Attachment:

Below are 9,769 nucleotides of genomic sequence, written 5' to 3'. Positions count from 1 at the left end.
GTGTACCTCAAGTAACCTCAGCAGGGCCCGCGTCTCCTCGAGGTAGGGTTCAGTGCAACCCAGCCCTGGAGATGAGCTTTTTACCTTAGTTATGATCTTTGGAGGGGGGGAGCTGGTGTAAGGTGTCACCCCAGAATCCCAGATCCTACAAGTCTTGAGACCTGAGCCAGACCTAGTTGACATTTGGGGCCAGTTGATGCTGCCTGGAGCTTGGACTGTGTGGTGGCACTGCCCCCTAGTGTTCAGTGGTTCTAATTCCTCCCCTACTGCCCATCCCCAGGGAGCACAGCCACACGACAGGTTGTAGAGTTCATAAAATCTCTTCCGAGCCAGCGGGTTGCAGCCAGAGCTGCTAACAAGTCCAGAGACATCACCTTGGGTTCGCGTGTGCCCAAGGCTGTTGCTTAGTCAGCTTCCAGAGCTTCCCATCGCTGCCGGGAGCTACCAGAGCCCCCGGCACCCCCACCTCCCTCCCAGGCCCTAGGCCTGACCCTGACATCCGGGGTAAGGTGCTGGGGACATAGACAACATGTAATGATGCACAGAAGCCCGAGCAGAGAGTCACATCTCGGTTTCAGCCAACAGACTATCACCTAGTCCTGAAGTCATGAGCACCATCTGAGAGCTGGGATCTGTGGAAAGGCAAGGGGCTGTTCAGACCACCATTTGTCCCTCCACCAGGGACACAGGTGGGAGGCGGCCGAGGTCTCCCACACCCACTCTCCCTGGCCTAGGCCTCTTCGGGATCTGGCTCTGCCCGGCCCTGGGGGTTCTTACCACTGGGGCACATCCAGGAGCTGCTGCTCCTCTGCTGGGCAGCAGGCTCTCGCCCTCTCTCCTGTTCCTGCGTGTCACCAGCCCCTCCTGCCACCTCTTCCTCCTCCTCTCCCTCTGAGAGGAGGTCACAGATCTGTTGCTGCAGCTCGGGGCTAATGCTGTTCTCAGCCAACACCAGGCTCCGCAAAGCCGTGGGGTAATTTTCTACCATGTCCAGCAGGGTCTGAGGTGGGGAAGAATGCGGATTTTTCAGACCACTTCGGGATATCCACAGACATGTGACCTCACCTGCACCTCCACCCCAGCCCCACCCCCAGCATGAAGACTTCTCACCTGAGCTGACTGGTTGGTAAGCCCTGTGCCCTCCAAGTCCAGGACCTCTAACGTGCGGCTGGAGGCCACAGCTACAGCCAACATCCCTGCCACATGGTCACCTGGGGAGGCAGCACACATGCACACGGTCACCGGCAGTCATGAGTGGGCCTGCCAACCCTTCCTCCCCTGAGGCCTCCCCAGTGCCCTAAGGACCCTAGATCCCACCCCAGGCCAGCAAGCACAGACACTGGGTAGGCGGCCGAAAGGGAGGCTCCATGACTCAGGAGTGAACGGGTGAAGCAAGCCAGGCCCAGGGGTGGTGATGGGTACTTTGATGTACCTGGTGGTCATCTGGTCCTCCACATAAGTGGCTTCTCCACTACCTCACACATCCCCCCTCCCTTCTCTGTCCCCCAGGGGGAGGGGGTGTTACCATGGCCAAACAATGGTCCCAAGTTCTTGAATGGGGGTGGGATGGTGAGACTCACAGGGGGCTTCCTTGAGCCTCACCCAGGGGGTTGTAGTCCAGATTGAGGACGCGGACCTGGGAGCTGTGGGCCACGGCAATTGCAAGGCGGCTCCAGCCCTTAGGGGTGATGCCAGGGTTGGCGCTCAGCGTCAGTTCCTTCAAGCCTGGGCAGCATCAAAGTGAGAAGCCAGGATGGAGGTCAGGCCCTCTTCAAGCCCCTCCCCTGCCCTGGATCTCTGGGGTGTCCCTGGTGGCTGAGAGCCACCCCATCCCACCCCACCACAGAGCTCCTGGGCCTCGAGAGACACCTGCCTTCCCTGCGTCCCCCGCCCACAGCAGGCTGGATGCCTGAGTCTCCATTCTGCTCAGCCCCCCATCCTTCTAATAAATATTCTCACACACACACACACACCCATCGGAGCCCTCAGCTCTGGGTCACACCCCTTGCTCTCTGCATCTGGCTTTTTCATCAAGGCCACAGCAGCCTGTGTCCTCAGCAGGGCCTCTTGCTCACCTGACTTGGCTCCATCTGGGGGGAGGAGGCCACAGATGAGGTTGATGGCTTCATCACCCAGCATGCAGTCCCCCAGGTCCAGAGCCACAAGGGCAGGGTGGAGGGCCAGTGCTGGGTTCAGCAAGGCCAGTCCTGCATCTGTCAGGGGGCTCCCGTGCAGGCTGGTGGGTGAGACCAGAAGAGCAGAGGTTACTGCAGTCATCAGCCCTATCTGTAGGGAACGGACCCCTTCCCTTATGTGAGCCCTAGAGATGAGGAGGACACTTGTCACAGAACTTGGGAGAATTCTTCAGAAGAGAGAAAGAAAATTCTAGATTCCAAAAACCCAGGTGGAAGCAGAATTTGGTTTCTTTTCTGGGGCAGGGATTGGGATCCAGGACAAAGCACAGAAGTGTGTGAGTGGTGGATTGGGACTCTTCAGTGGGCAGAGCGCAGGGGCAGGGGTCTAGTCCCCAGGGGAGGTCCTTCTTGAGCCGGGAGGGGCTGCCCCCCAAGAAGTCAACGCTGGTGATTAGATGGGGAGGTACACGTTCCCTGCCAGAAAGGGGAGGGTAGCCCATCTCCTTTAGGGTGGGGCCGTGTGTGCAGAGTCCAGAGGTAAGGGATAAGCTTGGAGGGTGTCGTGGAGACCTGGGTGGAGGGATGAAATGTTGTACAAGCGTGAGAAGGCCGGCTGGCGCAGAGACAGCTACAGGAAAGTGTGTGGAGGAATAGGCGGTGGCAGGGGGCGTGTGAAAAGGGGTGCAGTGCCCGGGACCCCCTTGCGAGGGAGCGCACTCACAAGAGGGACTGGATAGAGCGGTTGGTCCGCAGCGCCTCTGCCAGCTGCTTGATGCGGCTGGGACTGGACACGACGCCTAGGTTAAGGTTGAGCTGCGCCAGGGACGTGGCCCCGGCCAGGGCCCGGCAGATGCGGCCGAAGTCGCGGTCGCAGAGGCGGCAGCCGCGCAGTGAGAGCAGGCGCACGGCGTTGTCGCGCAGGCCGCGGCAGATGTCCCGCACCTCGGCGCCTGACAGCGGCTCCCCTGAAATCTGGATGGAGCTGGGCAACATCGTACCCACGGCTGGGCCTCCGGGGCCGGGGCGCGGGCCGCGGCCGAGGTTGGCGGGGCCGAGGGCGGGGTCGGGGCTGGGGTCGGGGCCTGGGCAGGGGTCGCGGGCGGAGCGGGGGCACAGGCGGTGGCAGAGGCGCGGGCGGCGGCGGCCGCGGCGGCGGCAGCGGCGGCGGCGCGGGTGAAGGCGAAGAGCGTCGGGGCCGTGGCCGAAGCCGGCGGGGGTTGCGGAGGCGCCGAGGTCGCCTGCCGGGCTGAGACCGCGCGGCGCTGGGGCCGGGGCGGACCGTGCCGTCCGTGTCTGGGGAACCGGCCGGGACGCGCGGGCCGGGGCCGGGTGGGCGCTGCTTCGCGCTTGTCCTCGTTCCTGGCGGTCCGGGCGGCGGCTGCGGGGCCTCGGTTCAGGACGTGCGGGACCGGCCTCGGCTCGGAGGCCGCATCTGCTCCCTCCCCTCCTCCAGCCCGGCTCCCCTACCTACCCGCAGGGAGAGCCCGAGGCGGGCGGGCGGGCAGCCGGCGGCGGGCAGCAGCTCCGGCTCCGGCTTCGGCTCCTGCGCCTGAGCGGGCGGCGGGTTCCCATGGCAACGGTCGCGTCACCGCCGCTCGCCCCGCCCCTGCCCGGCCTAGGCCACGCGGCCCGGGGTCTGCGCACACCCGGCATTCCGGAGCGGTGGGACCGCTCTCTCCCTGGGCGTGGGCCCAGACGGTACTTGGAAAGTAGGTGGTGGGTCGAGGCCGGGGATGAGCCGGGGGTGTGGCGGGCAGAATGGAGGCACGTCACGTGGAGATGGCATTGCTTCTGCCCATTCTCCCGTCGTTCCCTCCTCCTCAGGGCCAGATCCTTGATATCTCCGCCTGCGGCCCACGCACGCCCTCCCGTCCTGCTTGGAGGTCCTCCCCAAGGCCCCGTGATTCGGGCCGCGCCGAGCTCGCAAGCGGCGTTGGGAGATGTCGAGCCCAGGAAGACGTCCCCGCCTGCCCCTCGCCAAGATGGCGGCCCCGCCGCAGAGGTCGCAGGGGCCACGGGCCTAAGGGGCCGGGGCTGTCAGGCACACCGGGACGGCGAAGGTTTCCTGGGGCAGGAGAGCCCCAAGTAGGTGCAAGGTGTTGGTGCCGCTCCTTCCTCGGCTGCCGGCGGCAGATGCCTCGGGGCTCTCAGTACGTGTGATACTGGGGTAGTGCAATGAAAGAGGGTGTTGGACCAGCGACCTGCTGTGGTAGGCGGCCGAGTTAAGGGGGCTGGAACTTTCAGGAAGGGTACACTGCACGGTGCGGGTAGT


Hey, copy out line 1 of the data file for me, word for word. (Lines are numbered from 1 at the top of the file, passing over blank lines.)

Below are 9,769 nucleotides of genomic sequence, written 5' to 3'. Positions count from 1 at the left end.